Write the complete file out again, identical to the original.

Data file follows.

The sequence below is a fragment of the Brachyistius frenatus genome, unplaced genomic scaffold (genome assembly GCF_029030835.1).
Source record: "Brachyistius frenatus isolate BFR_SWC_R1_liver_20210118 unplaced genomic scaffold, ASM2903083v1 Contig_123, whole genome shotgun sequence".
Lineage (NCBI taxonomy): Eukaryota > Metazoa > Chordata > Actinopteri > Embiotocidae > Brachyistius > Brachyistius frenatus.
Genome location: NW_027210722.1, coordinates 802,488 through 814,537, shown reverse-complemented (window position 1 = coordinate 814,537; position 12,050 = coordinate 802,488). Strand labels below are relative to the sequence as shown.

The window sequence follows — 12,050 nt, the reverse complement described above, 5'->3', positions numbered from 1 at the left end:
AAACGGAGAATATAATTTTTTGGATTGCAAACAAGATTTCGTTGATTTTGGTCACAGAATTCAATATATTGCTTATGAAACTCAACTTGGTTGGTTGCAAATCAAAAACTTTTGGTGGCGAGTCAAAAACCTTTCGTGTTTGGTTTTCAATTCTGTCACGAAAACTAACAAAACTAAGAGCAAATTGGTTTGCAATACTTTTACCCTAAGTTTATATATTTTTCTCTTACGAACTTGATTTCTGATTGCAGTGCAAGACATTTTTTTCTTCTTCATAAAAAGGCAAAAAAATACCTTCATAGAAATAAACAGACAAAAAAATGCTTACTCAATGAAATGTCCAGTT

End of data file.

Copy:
The sequence below is a fragment of the Brachyistius frenatus genome, unplaced genomic scaffold (genome assembly GCF_029030835.1).
Source record: "Brachyistius frenatus isolate BFR_SWC_R1_liver_20210118 unplaced genomic scaffold, ASM2903083v1 Contig_123, whole genome shotgun sequence".
Lineage (NCBI taxonomy): Eukaryota > Metazoa > Chordata > Actinopteri > Embiotocidae > Brachyistius > Brachyistius frenatus.
Genome location: NW_027210722.1, coordinates 802,488 through 814,537, shown reverse-complemented (window position 1 = coordinate 814,537; position 12,050 = coordinate 802,488). Strand labels below are relative to the sequence as shown.

The window sequence follows — 12,050 nt, the reverse complement described above, 5'->3', positions numbered from 1 at the left end:
AAACGGAGAATATAATTTTTTGGATTGCAAACAAGATTTCGTTGATTTTGGTCACAGAATTCAATATATTGCTTATGAAACTCAACTTGGTTGGTTGCAAATCAAAAACTTTTGGTGGCGAGTCAAAAACCTTTCGTGTTTGGTTTTCAATTCTGTCACGAAAACTAACAAAACTAAGAGCAAATTGGTTTGCAATACTTTTACCCTAAGTTTATATATTTTTCTCTTACGAACTTGATTTCTGATTGCAGTGCAAGACATTTTTTTCTTCTTCATAAAAAGGCAAAAAAATACCTTCATAGAAATAAACAGACAAAAAAATGCTTACTCAATGAAATGTCCAGTT